I’m pleased to say that there’s a new weapon in the ongoing fight against caller ID spoofing. It’s a framework known as STIR/SHAKEN. STIR is an acronym for Secure Telephony Identity Revisited, while SHAKEN stands for Signature-based Handling of Asserted information using toKENs. The CRTC expects Canada’s telecommunications service providers to implement STIR/SHAKEN by September 30, 2020.
The STIR/SHAKEN framework enables service providers to certify whether a caller’s identity can be trusted by authenticating and verifying the caller-ID information for Internet Protocol-based calls. This new framework will enable Canadians to know, before they answer the phone, whether a call is legitimate or whether it should be treated with suspicion.
Last December, we joined forces with our American counterpart, the Federal Communications Commission or FCC, to hold the first official-cross border call using STIR/SHAKEN. This initiative highlighted the joint commitment of our two organizations to reduce unwanted calls and better protect consumers. The timely implementation of STIR/SHAKEN will enhance the security of citizens on both sides of the border.
The CRTC also continues to work with the Canadian telecommunications industry to develop a process to trace nuisance calls back to their points of origin in the network.
Madam Chair, no organization, regardless of its size or power, can combat the negative impacts of illegitimate calls on its own. This is why the CRTC works with a number of federal departments and agencies, including the RCMP, the Canadian Anti-fraud Centre, the Canada Revenue Agency, the Competition Bureau, Shared Services Canada, Employment and Social Development Canada and the Communications Security Establishment. An important purpose of this collaboration is to share relevant information with Canadians in a timely way to help them avoid becoming victims of fraud.
One challenge that I would like to raise is that we are currently limited in the information we can share with our domestic partners. Greater flexibility would enable a more coordinated response to this issue.
In this era of globalization, illegitimate calls are increasingly an international problem. We recognize the importance of developing a global and coordinated approach to address these calls, along with the threats that they pose to consumers and their confidence in critical communication systems.
To better protect Canadians from unwanted calls originating from outside our borders, the CRTC has signed memoranda of understanding with our counterparts in the United States, Japan, the United Kingdom, Australia and New Zealand. These arrangements allow us to share information and expertise, collaborate on education and training activities, and provide investigative support. Thanks to these activities, our investigators better understand the nature of the challenge and how best to meet it.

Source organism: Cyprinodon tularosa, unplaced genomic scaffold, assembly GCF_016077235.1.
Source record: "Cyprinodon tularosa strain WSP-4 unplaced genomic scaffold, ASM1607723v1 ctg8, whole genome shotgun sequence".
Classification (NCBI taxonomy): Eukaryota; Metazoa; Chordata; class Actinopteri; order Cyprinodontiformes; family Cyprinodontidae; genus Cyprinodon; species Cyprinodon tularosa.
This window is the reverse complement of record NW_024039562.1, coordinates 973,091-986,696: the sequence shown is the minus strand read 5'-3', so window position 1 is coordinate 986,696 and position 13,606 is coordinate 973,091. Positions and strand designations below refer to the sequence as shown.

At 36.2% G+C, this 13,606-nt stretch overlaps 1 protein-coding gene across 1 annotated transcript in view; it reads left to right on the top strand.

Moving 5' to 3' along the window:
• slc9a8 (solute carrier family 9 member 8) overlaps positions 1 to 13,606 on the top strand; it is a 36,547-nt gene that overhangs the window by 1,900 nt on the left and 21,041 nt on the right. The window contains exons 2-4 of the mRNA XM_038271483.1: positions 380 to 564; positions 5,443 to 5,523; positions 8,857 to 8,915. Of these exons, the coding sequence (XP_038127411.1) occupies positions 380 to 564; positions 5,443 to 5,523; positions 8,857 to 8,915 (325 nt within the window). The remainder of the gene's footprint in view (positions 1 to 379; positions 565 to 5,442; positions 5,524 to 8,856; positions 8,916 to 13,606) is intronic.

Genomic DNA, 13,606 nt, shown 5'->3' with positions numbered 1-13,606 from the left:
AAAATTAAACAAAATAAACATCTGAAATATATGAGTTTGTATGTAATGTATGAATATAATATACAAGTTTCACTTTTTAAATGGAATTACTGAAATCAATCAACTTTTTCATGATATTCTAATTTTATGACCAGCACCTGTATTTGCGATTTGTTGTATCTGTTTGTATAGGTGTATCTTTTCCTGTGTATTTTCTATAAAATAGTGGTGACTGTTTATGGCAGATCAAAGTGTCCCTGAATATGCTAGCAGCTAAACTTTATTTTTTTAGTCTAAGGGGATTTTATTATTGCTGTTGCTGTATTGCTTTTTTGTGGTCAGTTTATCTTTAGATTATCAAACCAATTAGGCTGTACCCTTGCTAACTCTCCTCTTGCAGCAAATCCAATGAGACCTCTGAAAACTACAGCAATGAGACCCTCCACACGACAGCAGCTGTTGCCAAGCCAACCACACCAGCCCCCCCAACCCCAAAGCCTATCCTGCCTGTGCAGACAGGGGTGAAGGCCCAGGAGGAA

The CRTC also maintains partnerships with law enforcement agencies and private-sector groups to enable effective enforcement, intelligence gathering and compliance promotion.
For instance, the CRTC is an active member of the Unsolicited Communications Enforcement Network, the International Partnerships to Combat Indian Call Centre Fraud, the Do Not Call Working Group and the Communications Fraud Control Association. These networks work to promote international spam and telephony enforcement cooperation and to address problems related to nuisance communications, such as fraud and deception, phishing and the dissemination of viruses.
Canadians are rightfully proud of this country’s communications systems. When criminals abuse the system, however, it erodes the confidence of Canadians; they lose trust in systems they’ve relied on throughout their lives. For this reason, we must minimize the potential threats to security and privacy.
As communications technologies evolve, so too will the efforts of criminals to exploit them for illegitimate purposes. To keep pace, our regulatory, investigative and enforcement frameworks must also evolve. Broad partnership between industry, consumers and regulators helps to achieve this goal. The CRTC will continue to collaborate to combat the scourge of illegitimate calls.
Thank you. We will do our best to answer the questions of Committee members.